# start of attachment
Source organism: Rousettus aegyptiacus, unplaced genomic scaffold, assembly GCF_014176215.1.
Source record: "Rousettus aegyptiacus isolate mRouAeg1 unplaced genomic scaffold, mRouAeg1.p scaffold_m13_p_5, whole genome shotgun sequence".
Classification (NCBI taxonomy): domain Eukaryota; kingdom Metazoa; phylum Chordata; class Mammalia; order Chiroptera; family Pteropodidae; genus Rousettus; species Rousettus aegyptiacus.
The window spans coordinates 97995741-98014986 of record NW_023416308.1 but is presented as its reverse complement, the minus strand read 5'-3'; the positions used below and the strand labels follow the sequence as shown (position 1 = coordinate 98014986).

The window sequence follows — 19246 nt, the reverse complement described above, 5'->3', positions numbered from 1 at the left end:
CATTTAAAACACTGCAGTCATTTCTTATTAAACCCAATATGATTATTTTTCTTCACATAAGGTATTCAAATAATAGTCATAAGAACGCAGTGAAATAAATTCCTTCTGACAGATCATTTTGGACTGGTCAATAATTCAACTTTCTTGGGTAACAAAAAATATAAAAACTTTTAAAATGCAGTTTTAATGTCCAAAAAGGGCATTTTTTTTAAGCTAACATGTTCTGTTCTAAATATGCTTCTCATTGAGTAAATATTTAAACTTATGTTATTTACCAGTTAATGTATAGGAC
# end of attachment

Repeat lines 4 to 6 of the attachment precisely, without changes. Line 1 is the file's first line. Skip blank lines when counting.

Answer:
The window spans coordinates 97995741-98014986 of record NW_023416308.1 but is presented as its reverse complement, the minus strand read 5'-3'; the positions used below and the strand labels follow the sequence as shown (position 1 = coordinate 98014986).

The window sequence follows — 19246 nt, the reverse complement described above, 5'->3', positions numbered from 1 at the left end:
CATTTAAAACACTGCAGTCATTTCTTATTAAACCCAATATGATTATTTTTCTTCACATAAGGTATTCAAATAATAGTCATAAGAACGCAGTGAAATAAATTCCTTCTGACAGATCATTTTGGACTGGTCAATAATTCAACTTTCTTGGGTAACAAAAAATATAAAAACTTTTAAAATGCAGTTTTAATGTCCAAAAAGGGCATTTTTTTTAAGCTAACATGTTCTGTTCTAAATATGCTTCTCATTGAGTAAATATTTAAACTTATGTTATTTACCAGTTAATGTATAGGAC